- understand the major political, legal, economic and social drives behind key EU policies;
- understand what the Conference on the Future of Europe is and what are the fundamental issues at stake.
Who this course is for
This course is for experts from national administrations and EU institutions; practitioners from various EU-regulated policy fields; and lawyers, consultants, journalists and other professionals dealing with the European Union who want to enhance their understanding of how the recent developments in the EU will have an impact on their work.
European Centre for Judges and Lawyers – EIPA Luxembourg
8 rue Nicolas Adames
Ms Stéphanie Gemnig Comodi
Tel: +352 426 230 301
EIPA member fee
EIPA offers a discount to all civil servants working for one of EIPA’s supporting countries, and civil servants working for an EU institution, body or agency.
Who are the supporting countries?
Civil servants coming from the following EIPA supporting countries are entitled to get the reduced fee: Austria, Belgium, Bulgaria, Cyprus, Czech Republic, Denmark, Finland, France, Germany, Greece, Hungary, Ireland, Italy, Lithuania, Luxembourg, Malta, the Netherlands, Norway, Poland, Portugal, Spain, Sweden.
For all other participants, the regular fee applies
Early bird discount
The early bird discount is not cumulative with other discounts or promo codes, except for the EIPA member fee.
Confirmation of registration will be forwarded to participants on receipt of the completed online registration form.
Prior payment is a condition for participation.
For administrative reasons you will be charged €150 for cancellations received within 15 days before the activity begins. There is no charge for qualified substitute participants. EIPA reserves the right to cancel the activity up to 2 weeks before the starting date. In that case, registration fees received will be fully reimbursed. EIPA accepts no responsibility for any costs incurred (travel, accommodation, etc.).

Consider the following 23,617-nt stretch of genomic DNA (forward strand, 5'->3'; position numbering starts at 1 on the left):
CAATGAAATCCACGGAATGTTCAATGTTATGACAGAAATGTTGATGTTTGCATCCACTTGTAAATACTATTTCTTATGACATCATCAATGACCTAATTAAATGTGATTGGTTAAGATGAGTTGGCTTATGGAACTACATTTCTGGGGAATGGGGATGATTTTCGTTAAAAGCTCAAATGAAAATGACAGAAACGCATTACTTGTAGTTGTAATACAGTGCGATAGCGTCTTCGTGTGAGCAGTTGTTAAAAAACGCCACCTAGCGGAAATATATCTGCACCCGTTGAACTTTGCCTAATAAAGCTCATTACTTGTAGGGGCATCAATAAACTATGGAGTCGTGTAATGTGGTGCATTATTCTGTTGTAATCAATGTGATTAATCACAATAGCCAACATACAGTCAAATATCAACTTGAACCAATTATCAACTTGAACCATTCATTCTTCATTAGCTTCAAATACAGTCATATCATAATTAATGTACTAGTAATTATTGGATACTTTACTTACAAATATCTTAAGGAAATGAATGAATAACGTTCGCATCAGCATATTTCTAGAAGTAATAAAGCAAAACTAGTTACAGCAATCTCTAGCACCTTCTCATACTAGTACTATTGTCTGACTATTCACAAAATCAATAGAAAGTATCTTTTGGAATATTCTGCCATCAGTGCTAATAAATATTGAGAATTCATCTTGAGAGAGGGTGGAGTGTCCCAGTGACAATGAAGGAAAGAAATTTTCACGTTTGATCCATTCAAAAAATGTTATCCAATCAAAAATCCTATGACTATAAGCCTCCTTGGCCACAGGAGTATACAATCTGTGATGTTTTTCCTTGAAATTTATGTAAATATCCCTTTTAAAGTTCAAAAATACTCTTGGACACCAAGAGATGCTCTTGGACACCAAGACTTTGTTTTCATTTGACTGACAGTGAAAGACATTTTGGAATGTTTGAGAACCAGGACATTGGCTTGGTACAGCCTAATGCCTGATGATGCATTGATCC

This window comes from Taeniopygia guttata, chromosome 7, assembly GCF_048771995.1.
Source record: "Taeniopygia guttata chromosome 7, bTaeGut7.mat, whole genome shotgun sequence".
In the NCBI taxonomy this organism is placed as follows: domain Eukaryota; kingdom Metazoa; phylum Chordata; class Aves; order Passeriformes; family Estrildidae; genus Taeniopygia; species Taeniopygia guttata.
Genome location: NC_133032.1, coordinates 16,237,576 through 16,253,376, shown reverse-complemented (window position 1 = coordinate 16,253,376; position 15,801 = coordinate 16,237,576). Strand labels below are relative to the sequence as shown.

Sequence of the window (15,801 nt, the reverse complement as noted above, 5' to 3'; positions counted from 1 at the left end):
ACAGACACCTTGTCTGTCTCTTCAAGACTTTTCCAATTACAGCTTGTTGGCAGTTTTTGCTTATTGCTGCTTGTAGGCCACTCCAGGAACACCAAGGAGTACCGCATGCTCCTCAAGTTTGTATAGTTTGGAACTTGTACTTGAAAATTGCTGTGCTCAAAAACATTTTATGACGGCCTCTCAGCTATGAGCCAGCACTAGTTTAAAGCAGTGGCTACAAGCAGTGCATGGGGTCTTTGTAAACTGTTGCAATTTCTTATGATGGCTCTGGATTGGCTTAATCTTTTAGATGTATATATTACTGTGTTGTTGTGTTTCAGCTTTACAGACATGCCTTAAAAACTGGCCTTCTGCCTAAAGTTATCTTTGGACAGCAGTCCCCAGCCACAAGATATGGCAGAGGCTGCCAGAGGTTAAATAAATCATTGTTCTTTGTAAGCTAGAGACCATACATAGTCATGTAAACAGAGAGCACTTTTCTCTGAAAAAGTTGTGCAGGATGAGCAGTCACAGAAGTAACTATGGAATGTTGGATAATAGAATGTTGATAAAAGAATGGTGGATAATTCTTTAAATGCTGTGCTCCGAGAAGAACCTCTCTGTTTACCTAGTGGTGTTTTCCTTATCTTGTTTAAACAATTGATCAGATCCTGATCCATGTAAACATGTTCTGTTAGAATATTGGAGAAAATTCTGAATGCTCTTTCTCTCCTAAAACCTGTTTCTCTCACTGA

|Module 5 – Migration and the EU in the world, and security|
|09.00||New EU Pact on Migration and Asylum
In 2015, Europe was shaken by the unanticipated exodus of people in need of international protection. The session will explain the events that triggered this unprecedented crisis and what impact this had in reshaping the Common European Asylum System. In particular, the session will tackle the state of play of the current negotiations and identify the key stumbling blocks in search of European solidarity in asylum and migration issues.
Short presentation by Catherine Warin, facilitated by Petra Jeney
|10.00||Discussion between and the participants, moderated by N.N|
The area with no internal border controls is the most palpable benefit of European integration. The session will explore how the migration crisis of 2015 has also jeopardised the Schengen Area and caused Member States to temporarily reinstate internal border controls. The session will provide an overview of the reforms so far made, such as the reinforcement of FRONTEX (the European Border and Coast Guard Agency), as well as the future steps that are needed to ensure border security and the continued existence of the Schengen Area.
Short presentation by Petra Jeney facilitated by Catherine Warin
|12.00||Discussion between Catherine Warin and the participants, moderated by Petra Jeney|
|The role of the EU in the world – external relations|
|13.30||The EU’s response to the Ukraine invasion: a new era for the EU’s Common Foreign and Security Policy
Following the invasion of Ukraine by Russia, the EU has adopted an unprecedented set of sanctions targeting, inter alia, the Russian economy. On that basis the session will explore the nature and scope of the EU sanctions in response to Ukraine’s invasion, and more generally the future of the EU’s Common Foreign and Security Policy to see whether the EU will be able to use the tools at its disposal to address the new combination of geopolitics and geoeconomics to its own advantage and emerge from this crises in a much stronger and assertive form.
Short presentation by Wolfgang Koeth, facilitated by Petra Jeney
|14.30||Discussion between Wolfgang Koeth and the participants, moderated by N.N|
|The United Kingdom and the European Union after Brexit
The session will make an effort to map out the EU–UK Trade and Cooperation Agreement to see how it works in the various affected sectors of economy, such as investment, competition, state aid, tax transparency, air and road transport, energy and sustainability and fisheries. Special reference will be made to the Irish/UK border area question and ideas in resolving this after Brexit.
Short presentation by Wolfgang Koeth, facilitated by N.N
|16.30||Discussion between Wolfgang Koeth and the participants, moderated by N.N|
|17.00||End of the course|